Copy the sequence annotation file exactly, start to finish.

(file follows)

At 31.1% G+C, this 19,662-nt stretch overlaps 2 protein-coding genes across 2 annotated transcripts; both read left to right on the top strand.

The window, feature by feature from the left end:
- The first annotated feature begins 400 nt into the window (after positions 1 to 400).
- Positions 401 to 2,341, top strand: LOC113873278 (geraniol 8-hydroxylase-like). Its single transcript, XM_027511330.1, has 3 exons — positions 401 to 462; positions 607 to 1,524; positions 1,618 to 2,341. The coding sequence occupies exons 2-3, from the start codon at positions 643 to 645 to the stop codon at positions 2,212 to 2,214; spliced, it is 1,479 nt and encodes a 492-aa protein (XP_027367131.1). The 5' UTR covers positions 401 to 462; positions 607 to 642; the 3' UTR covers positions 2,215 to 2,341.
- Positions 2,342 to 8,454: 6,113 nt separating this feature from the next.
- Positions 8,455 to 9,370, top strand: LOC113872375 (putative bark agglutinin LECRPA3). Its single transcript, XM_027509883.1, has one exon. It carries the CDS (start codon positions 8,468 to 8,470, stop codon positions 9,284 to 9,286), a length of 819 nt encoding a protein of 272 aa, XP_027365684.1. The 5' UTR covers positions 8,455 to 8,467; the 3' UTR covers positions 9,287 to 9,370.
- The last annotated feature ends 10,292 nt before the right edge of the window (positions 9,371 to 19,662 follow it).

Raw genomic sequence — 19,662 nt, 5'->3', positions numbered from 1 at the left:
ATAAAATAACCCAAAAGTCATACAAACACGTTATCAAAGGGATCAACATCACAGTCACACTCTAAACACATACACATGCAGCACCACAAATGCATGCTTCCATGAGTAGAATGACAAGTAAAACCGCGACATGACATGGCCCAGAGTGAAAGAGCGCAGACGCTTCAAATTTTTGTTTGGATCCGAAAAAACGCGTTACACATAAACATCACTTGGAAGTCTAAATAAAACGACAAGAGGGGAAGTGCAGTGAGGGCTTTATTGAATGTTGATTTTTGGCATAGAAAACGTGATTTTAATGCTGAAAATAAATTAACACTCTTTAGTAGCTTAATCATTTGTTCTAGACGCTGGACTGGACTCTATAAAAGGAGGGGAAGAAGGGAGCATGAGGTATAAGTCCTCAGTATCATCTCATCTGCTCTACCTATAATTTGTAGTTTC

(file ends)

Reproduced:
At 31.1% G+C, this 19,662-nt stretch overlaps 2 protein-coding genes across 2 annotated transcripts; both read left to right on the top strand.

The window, feature by feature from the left end:
- The first annotated feature begins 400 nt into the window (after positions 1 to 400).
- Positions 401 to 2,341, top strand: LOC113873278 (geraniol 8-hydroxylase-like). Its single transcript, XM_027511330.1, has 3 exons — positions 401 to 462; positions 607 to 1,524; positions 1,618 to 2,341. The coding sequence occupies exons 2-3, from the start codon at positions 643 to 645 to the stop codon at positions 2,212 to 2,214; spliced, it is 1,479 nt and encodes a 492-aa protein (XP_027367131.1). The 5' UTR covers positions 401 to 462; positions 607 to 642; the 3' UTR covers positions 2,215 to 2,341.
- Positions 2,342 to 8,454: 6,113 nt separating this feature from the next.
- Positions 8,455 to 9,370, top strand: LOC113872375 (putative bark agglutinin LECRPA3). Its single transcript, XM_027509883.1, has one exon. It carries the CDS (start codon positions 8,468 to 8,470, stop codon positions 9,284 to 9,286), a length of 819 nt encoding a protein of 272 aa, XP_027365684.1. The 5' UTR covers positions 8,455 to 8,467; the 3' UTR covers positions 9,287 to 9,370.
- The last annotated feature ends 10,292 nt before the right edge of the window (positions 9,371 to 19,662 follow it).

Raw genomic sequence — 19,662 nt, 5'->3', positions numbered from 1 at the left:
ATAAAATAACCCAAAAGTCATACAAACACGTTATCAAAGGGATCAACATCACAGTCACACTCTAAACACATACACATGCAGCACCACAAATGCATGCTTCCATGAGTAGAATGACAAGTAAAACCGCGACATGACATGGCCCAGAGTGAAAGAGCGCAGACGCTTCAAATTTTTGTTTGGATCCGAAAAAACGCGTTACACATAAACATCACTTGGAAGTCTAAATAAAACGACAAGAGGGGAAGTGCAGTGAGGGCTTTATTGAATGTTGATTTTTGGCATAGAAAACGTGATTTTAATGCTGAAAATAAATTAACACTCTTTAGTAGCTTAATCATTTGTTCTAGACGCTGGACTGGACTCTATAAAAGGAGGGGAAGAAGGGAGCATGAGGTATAAGTCCTCAGTATCATCTCATCTGCTCTACCTATAATTTGTAGTTTC